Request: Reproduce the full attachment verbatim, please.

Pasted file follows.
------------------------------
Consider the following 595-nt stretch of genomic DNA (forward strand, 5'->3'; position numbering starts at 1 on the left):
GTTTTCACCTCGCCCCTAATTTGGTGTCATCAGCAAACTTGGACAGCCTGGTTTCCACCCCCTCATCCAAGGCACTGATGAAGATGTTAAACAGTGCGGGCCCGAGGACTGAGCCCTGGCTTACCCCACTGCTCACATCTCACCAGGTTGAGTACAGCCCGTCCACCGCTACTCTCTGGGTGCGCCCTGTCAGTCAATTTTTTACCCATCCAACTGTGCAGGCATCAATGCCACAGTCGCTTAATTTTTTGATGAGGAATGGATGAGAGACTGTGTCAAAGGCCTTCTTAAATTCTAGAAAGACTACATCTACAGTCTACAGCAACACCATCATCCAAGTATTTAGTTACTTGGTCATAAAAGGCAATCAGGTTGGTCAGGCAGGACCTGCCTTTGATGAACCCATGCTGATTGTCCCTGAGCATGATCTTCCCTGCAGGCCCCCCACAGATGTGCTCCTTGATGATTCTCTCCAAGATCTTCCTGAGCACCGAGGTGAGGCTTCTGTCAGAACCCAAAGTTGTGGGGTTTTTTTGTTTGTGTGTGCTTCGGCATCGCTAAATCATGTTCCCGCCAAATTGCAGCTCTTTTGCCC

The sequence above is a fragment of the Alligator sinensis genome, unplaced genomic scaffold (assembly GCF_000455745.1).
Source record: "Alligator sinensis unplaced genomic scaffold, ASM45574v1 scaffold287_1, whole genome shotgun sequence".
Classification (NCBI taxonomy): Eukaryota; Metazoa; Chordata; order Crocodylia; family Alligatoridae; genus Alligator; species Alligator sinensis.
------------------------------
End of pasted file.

Consider the following 595-nt stretch of genomic DNA (forward strand, 5'->3'; position numbering starts at 1 on the left):
GTTTTCACCTCGCCCCTAATTTGGTGTCATCAGCAAACTTGGACAGCCTGGTTTCCACCCCCTCATCCAAGGCACTGATGAAGATGTTAAACAGTGCGGGCCCGAGGACTGAGCCCTGGCTTACCCCACTGCTCACATCTCACCAGGTTGAGTACAGCCCGTCCACCGCTACTCTCTGGGTGCGCCCTGTCAGTCAATTTTTTACCCATCCAACTGTGCAGGCATCAATGCCACAGTCGCTTAATTTTTTGATGAGGAATGGATGAGAGACTGTGTCAAAGGCCTTCTTAAATTCTAGAAAGACTACATCTACAGTCTACAGCAACACCATCATCCAAGTATTTAGTTACTTGGTCATAAAAGGCAATCAGGTTGGTCAGGCAGGACCTGCCTTTGATGAACCCATGCTGATTGTCCCTGAGCATGATCTTCCCTGCAGGCCCCCCACAGATGTGCTCCTTGATGATTCTCTCCAAGATCTTCCTGAGCACCGAGGTGAGGCTTCTGTCAGAACCCAAAGTTGTGGGGTTTTTTTGTTTGTGTGTGCTTCGGCATCGCTAAATCATGTTCCCGCCAAATTGCAGCTCTTTTGCCC

The sequence above is a fragment of the Alligator sinensis genome, unplaced genomic scaffold (assembly GCF_000455745.1).
Source record: "Alligator sinensis unplaced genomic scaffold, ASM45574v1 scaffold287_1, whole genome shotgun sequence".
Classification (NCBI taxonomy): Eukaryota; Metazoa; Chordata; order Crocodylia; family Alligatoridae; genus Alligator; species Alligator sinensis.